You may or may not be aware that word processing programs have a built-in tool that allows you to quickly and easily view what changes and edits have been made in your document. Kind of cool, right? It’s called “track changes,” and it’s a lifesaver in college.
When you’re writing a college essay, especially in a group project setting, using track changes can help you monitor the edits made to your document. Visualizing the edits and deciding which ones to approve can allow you to turn in the best possible version of your paper.
So, what is track changes?
Think of the feature as an electronic editing pen. Suggestions and comments are linked to the document without changing the content. It maintains a record of the changes made to the document and displays them right on the page. Users can tweak the file without deleting content or committing to a change. This function is incredibly useful when there are multiple contributors.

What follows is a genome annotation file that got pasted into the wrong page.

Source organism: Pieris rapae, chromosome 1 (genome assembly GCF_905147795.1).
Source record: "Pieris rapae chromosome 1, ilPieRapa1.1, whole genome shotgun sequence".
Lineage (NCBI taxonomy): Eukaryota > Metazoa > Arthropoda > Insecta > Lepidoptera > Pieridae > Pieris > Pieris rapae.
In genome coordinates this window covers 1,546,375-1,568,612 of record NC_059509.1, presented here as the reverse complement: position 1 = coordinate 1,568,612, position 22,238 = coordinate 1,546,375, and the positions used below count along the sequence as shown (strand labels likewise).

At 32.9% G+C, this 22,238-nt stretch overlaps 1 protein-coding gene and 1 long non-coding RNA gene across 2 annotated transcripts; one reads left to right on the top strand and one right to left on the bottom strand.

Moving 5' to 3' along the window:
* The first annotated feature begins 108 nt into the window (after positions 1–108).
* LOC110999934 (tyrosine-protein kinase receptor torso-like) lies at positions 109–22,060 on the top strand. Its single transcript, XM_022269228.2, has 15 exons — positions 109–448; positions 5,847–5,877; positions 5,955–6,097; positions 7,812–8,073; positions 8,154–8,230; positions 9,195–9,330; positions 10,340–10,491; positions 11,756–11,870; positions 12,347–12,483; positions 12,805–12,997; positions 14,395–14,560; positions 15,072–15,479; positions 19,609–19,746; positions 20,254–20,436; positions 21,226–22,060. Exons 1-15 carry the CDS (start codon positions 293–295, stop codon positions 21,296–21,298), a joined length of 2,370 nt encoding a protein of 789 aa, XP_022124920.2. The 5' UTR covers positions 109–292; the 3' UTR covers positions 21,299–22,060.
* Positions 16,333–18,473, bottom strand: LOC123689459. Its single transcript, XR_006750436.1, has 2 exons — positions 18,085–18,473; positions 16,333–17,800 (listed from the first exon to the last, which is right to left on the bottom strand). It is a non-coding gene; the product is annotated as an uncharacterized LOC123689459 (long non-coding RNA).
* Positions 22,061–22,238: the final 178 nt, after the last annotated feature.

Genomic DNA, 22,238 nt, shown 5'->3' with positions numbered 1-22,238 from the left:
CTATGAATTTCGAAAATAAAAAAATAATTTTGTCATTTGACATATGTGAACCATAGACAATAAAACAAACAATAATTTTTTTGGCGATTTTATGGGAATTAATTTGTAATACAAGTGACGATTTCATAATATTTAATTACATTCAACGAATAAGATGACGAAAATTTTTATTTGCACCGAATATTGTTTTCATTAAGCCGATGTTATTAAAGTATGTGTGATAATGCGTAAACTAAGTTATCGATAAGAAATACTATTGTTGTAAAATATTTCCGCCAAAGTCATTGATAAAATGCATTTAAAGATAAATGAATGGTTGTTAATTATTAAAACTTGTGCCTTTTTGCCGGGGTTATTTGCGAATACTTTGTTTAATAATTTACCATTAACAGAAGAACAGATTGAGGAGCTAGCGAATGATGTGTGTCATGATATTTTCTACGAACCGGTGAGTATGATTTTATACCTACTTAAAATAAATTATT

How do you turn it on?
Turning on track changes varies depending on the word processor you’re using, but it’s pretty simple. In Microsoft Word, click the Review tab in your toolbar, then select Track Changes. In Google Docs, click File, then select Version History. You’ll be able to review changes in this mode. Adding user comments in Google Docs is slightly different. Simply click Insert, then Add Comment. Google will automatically associate your sign-in information as the user - no need to set up your information like in Microsoft Word.
You can use track changes in all the Microsoft Office, Google Drive, and iWork supported programs. Adobe also utilizes track changes in the Creative Suite. So, whether you’re writing a college essay, developing a presentation or entering data in a spreadsheet, you can turn on track changes in most programs you’ll be using in college or at work.
We’re happy to introduce you to this tool, or if you’re already familiar with it, we hope this serves as a reminder to take advantage of it during your coursework. If you have any technical assistance questions about how to use it or turning it on, our our professors are happy to help you out!